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FAQs

Baths                                                                              Back to Main FAQs


How do you build a no-threshold shower?

Those beautiful no-threshold showers are both highly functional and clean looking.  But to transform your existing shower into a no-threshold shower you might need to adjust the floor framing in your bathroom to accommodate a lower shower floor depending on the shower design and material you select.  You will also need to have a plumber put in a new shower drain and possibly waterproof the bathroom floor, at least immediately adjacent to the shower.  Discuss options and specifics with a pro who has experience in these types of installations.  It must be done right the first time because water going the wrong places can create big problems in a very short amount of time.

What should I consider in selecting a shower valve?

There are two main types of shower valves; pressure-balanced and thermostatic.  The pressure-balanced valve has one valve and one handle for operation.  You control the temperature and the pressure with one handle.  This valve controls and maintains constant water temperature by keeping the hot and  cold water pressure the same regardless of the volume of water available at the valve.The manual Thermostatic valve is a little more expensive and has two handles, one to control the temperature and one to control the volume.  The advantage is you can set your temperature and never change it. Both do a good job of minimizing big changes in water temperature from other fixtures being used throughout the house at the same time the tub or shower valve is running

How can I avoid being scalded when the toilet is flushed?

Nothing is more annoying and potentially dangerous in the shower than when someone flushes the toilet and suddenly you are getting sprayed with way too hot of water. This is because the shower is suddenly robbed of the proper mix of hot and cold water, what we call pressure differential.  On older shower valves this is almost impossible to manage except for taping down the toilet lid or lowering the hot water heater temperature, effectively reducing the overall amount of hot water available to the house.  More recent building codes, say within the last 15 years have done a good job of doing away with this problem by requiring pressure balancing valves.  Be aware though, big box stores and discount chains can and do sell the old style valves and the unaware weekend warrior might just end up with an unhappy family.  Fly by night contractors might also include these in non-permitted projects as a way to undercut the pros.  Again, an area for the buyer to be aware of what they are getting with that unbelievable price from Chuck and a truck.

What are the advantages/disadvantages of a linear drain (trench drain)?

Linear drains offer more design options for a tile shower floor since you do not need to use small mosaic tiles.  With a liner drain, you only need on or two planes of slope to the drain.  With a conventional drain, all angles of the shower floor must slope towards the drain.  Linear drains are are useful when designing a stepless entry shower or when you have a tile floor that transitions into a bathing area.  They are however, more expensive than a conventional round drain and you should definitely have an experienced plumber install them.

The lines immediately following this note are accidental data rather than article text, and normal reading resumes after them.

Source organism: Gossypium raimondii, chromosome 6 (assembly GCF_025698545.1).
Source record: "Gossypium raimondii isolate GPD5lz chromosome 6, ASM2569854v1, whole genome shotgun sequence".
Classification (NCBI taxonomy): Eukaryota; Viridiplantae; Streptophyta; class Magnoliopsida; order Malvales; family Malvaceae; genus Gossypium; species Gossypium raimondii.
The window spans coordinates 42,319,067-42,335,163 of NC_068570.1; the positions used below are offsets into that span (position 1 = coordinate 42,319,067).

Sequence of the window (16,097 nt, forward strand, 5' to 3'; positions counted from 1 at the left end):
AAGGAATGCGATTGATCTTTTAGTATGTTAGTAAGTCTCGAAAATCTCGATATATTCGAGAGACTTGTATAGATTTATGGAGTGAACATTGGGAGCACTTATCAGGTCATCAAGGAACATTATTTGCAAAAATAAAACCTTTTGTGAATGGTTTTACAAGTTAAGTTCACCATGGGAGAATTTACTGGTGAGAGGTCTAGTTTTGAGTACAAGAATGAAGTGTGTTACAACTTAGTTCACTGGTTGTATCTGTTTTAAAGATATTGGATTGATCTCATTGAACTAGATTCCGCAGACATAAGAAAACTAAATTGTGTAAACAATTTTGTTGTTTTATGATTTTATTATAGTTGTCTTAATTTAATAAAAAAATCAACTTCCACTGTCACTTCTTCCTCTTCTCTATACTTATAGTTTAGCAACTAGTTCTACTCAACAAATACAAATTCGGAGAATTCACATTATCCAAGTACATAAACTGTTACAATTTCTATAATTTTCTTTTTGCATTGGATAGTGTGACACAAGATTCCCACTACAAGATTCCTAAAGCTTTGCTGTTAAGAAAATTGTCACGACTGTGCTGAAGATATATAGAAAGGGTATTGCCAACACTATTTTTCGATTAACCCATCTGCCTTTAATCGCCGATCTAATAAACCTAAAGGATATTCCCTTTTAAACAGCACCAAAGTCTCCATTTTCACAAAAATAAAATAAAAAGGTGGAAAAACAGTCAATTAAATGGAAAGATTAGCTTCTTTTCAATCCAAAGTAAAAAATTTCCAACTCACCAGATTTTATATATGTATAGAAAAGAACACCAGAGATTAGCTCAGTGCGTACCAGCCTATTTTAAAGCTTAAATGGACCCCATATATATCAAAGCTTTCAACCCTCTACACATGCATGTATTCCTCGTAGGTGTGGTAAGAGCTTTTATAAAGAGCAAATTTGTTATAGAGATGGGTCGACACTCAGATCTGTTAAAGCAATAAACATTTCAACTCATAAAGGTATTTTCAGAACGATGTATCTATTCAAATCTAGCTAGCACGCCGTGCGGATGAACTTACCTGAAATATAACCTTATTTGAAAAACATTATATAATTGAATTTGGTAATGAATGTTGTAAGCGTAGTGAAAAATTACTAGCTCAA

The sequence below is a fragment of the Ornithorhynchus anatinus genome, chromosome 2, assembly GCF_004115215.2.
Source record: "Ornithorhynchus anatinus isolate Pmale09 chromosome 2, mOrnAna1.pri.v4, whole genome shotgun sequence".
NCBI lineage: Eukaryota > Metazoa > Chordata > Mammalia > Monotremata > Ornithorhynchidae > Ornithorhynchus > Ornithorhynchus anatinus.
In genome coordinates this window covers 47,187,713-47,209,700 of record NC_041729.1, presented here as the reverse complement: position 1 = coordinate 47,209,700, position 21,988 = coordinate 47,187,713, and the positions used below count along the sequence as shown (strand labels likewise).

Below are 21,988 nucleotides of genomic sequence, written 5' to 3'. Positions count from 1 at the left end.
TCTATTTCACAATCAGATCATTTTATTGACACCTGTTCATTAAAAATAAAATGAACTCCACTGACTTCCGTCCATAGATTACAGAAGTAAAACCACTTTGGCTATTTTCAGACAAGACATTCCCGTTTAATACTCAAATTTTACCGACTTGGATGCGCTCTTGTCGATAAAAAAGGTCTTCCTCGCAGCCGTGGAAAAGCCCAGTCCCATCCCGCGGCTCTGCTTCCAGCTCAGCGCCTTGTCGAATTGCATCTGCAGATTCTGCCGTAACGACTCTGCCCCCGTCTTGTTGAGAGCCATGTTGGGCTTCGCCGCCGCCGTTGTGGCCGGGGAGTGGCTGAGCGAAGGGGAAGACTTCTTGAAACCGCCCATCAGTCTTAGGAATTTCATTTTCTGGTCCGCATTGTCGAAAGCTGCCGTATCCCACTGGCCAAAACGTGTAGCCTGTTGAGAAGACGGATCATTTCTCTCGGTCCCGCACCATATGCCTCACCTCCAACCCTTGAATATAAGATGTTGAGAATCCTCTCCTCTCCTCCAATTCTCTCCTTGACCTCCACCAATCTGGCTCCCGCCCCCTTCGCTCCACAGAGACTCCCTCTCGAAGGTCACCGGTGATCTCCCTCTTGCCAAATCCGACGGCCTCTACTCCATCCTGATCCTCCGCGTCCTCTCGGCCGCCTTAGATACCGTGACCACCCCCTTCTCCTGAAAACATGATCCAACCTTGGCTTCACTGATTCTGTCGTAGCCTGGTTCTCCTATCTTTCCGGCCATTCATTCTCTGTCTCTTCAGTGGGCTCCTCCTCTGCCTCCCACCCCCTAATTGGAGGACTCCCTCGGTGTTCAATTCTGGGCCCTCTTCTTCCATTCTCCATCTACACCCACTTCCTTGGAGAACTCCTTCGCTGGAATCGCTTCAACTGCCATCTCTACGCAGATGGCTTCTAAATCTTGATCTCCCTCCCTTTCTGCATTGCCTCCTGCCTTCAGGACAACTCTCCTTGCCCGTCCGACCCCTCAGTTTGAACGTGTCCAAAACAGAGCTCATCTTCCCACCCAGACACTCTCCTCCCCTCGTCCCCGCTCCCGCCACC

Are bath fans mandatory or are they just a convenience?

Building codes say you must have either an operable window or an exhaust fan in any bathroom with a bath/shower.  Since most people don’t open windows when they are showering, it is highly recommended that every bathroom have an exhaust fan that vents to outside.  Today your fan can be on a timer, a humidistat or a motion detector to make sure you are venting all that steamy moist air. The biggest mistake made in fan selection is not properly sizing for the bathroom  and venting the exhaust fan completely to the exterior of the home.

How do I plan a bathroom for all members of my family?

Considering how much use a bath gets during the course of the day, not to mention those times where added family or guests puts a real strain on the bath, it should make sense that a bath project starts with a solid plan.  Often times the plan is a simple replacement of fixtures, other times it might involve a full gut job and possible expansion into adjacent space such as a closet or perhaps a dormer addition that would add space not utilized previously.  Grand plans don’t have to be super expensive but the balance of what the space might look and feel like has to make sense for the budget as well.  General space planning would allow for maneuvering space in front of shower and tub areas, the sink area(s) and the toilet. Think of a space as a circle or square that you’d need to be comfortable in front of the fixture and know that those imaginary areas can overlap some for baths that will mainly be used by one person at a time. The more people that might be in the bath at once, the less those areas should overlap.  When laying out the bath, don’t forget about taller persons by making sure ceiling heights and shower heads are at the appropriate heights.  Smaller people, especially kids need some consideration that valves, controls, towel bars and mirrors aren’t too tall for them to use as intended.  A multi-purpose, multi-user room like a bath needs lots of special consideration to pull off a successful design.  If in doubt, seek out a design pro who can help you see the value in building it on paper before you spend the real money remodeling.


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